Part Two: Practical issues
6. Types of communities and speakers José Antonio Flores Farfán & Justyna Olko
6.1. The community of Wymysoü Tymoteusz Król
6.2. What is community? Perspectives from the Mixtec diaspora in California   Griselda Reyes Basurto, Carmen Hernández Martínez & Eric Campbell  
6.3. An introspective analysis of one year of revitalization activities. The Greko community of practice Maria Olimpia Squillaci
7. Relation of language attitudes and language ideologies to potential language revitalization Nicole Dolowy-Rybińska & Michael Hornsby
7.1. Language ideologies in an endangered language context: A case study from Zadar Arbanasi in CroatiaKlara Bilic Mestric  & Lucija Simicic
7.2. Attitudes towards Guernesiais Julia Sallabank
7.3. What’s the point of Manx? Adrian Cain
7.4 Emotions and relationships in language revitalisation and maintenance Soung-U Kim
7.5 Nahuatl language ideologies and attitudes Justyna Olko  
8. Some considerations about empowerment and attitudes in linguistic revitalization Werner Hernández González
8.1. Empowerment, and motivation in the revitalization of Wymysiöeryś Tymoteusz Król
8.2. Language activism Nicole Dolowy-Rybińska
8.3. “I’m revitalising myself!” Jeannette King
8.4. “It’s good for your heart”. Three motivational steps for revitalization Maria Olimpia Squillaci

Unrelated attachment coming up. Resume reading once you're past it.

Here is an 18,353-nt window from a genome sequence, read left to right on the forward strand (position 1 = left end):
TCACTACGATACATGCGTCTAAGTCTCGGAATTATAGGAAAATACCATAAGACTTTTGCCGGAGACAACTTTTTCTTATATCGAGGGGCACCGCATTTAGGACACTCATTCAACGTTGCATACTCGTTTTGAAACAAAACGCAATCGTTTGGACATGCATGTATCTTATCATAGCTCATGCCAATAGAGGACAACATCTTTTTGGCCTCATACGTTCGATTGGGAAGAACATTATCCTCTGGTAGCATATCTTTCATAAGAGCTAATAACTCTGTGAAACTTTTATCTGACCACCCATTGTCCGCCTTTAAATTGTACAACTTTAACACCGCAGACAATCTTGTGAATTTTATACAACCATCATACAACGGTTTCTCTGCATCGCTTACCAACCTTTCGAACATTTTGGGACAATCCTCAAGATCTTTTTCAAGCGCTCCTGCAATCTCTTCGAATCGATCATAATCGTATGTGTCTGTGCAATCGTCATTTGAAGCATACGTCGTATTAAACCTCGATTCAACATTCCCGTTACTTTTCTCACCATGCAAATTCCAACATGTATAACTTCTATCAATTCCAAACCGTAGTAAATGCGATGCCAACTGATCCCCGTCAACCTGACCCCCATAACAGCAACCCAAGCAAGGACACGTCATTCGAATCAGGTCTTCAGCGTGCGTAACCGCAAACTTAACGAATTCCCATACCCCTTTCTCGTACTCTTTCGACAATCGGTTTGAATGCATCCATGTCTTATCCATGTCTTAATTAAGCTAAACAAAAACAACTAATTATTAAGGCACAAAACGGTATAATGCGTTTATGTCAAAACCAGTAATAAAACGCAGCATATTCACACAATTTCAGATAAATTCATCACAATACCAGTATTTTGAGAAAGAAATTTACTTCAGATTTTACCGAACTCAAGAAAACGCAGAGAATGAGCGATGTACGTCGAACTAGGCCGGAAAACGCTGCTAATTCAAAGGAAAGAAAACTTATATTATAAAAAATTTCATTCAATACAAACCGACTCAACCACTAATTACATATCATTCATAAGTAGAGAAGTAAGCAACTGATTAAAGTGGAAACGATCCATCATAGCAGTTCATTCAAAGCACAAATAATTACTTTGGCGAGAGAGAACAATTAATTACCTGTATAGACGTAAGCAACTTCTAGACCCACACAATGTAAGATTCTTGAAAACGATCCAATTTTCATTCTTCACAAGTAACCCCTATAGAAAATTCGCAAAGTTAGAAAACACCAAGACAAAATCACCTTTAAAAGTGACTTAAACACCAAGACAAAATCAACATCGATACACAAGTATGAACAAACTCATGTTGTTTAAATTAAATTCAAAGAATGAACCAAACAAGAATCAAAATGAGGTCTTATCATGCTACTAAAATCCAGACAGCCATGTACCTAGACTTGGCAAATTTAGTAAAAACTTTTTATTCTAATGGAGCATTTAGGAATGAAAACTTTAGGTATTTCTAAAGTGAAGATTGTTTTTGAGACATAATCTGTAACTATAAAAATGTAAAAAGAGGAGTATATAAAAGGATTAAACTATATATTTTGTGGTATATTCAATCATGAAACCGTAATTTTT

8.5 Monolingual space John Sullivan
9. Economic benefits: marketing and commercializing language revitalization Justyna Olko
10. Local power relationships, community dynamics, and stakeholders Wesley Leonard
10.1 Power relationships and stakeholders: how to orient yourself in complex situation Gregory Haimovich
11. Dealing with institutions and policy-makers Tomasz Wicherkiewicz
11.1 MILPA (Mexican Indigenous Language Promotion and Advocacy): A community-centered linguistic collaboration supporting Indigenous Mexican languages in California Carmen Hernández Martínez, Eric W. Campbell & Griselda Reyes Basurto
12. Making links: Learning from the experience of others in language revitalisation Beñat Garaio Mendizabal & Robbie Felix Penman
12.1. Networking and collaboration between speakers: IDIEZ John Sullivan
12.2 Engaged humanities experience Justyna Olko
Part Three: Tools and Materials  
13. Documentation for revitalization Peter K. Austin
13.1 Technical questions in language documentation Joanna Maryniak